Though there is still plenty of time left in 2020, that hasn’t stopped the City of Williams Lake from looking forward to there 2021 budget.
At Tuesday nights Committee of Whole Council Meeting, the council was presented with a report to discuss the development timeline and seek the council’s direction for the preparation of the budget and financial plan.
This direction may include expected service levels, staff levels, tax rate expectations, utility fee expectations, and funding options, including the reserves and debt/borrowing.
Williams Lake Mayor Walt Cobb said that the discussion was to outline the plans for the budget that won’t be presented until May of next year.
“The direction that was given, more for staff, was that we would like to continue down the road of a zero per cent increase in tax rates and that we are not looking at any increase in staff, we are not looking at any decrease in services as well,” he said. “We are trying to give a level playing field, stay where we are, do what we can with the money we have. We’ve continued to pay down our debt.”
Cobb said that an issue they will confront would be increasing the City’s revenue.
“The issue is always going to be that if we continue to increase spending without knowing where the revenue is coming from, we are going to have to increase taxes,” he said. “Our goal is only to increase revenue by increasing assessment. That means new industry, new business, and not putting an extra burden on you as an individual who’s paying. Times are tough; we don’t want to put more burden on them buy, not looking after our own funding and making sure we are spending where it’s necessary.”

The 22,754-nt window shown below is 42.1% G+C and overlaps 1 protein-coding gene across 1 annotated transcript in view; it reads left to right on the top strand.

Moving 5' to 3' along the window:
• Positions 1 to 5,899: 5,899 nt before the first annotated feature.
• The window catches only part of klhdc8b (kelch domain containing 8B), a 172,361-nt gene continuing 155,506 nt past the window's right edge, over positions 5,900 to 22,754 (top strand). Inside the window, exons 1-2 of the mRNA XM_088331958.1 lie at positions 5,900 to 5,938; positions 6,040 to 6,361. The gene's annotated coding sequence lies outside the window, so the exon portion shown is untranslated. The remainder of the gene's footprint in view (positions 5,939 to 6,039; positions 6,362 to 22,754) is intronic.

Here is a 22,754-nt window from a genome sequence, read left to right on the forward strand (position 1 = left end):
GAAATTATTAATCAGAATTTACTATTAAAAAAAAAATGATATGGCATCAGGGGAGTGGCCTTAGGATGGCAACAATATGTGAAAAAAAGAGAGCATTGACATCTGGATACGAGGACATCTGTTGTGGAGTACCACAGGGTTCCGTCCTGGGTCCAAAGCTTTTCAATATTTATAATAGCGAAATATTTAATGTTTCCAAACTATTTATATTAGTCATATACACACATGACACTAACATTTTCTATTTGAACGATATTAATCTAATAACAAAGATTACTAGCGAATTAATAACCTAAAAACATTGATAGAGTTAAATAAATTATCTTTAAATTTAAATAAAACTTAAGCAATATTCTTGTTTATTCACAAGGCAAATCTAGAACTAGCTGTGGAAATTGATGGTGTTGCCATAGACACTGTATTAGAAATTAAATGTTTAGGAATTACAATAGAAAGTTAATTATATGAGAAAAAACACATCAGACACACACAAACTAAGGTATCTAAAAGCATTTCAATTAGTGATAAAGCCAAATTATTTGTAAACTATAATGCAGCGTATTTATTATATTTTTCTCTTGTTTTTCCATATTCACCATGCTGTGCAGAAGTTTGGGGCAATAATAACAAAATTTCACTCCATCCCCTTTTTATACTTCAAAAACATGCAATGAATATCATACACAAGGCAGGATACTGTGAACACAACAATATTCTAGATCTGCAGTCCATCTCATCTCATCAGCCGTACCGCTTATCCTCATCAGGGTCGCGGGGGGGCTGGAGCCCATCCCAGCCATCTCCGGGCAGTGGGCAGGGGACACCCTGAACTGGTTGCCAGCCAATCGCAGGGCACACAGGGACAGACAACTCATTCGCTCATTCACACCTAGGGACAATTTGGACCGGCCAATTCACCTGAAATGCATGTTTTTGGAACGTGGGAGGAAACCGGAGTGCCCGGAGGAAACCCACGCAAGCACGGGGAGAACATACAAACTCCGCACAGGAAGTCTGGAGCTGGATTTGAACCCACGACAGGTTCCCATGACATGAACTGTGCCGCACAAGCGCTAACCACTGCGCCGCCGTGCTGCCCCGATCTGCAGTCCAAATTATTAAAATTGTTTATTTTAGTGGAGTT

He noted that the community forest is a great example of how the City generates more revenue than taxpayers as a source of income.
“The grant money from the government is going to become less and less as time goes on because they are running out of money. We are going to have to find other ways of generating revenue without strict taxation. We have to look at options, there are opportunities out there, but we also have to be cognizant of the fact that if we get into business of sort, we don’t want to lose money because that will put a further burden on the taxpayers.”
Cobb added that heading into next year, they will have some surpluses that they didn’t anticipate, as COVID-19 stopped some work from getting down this year.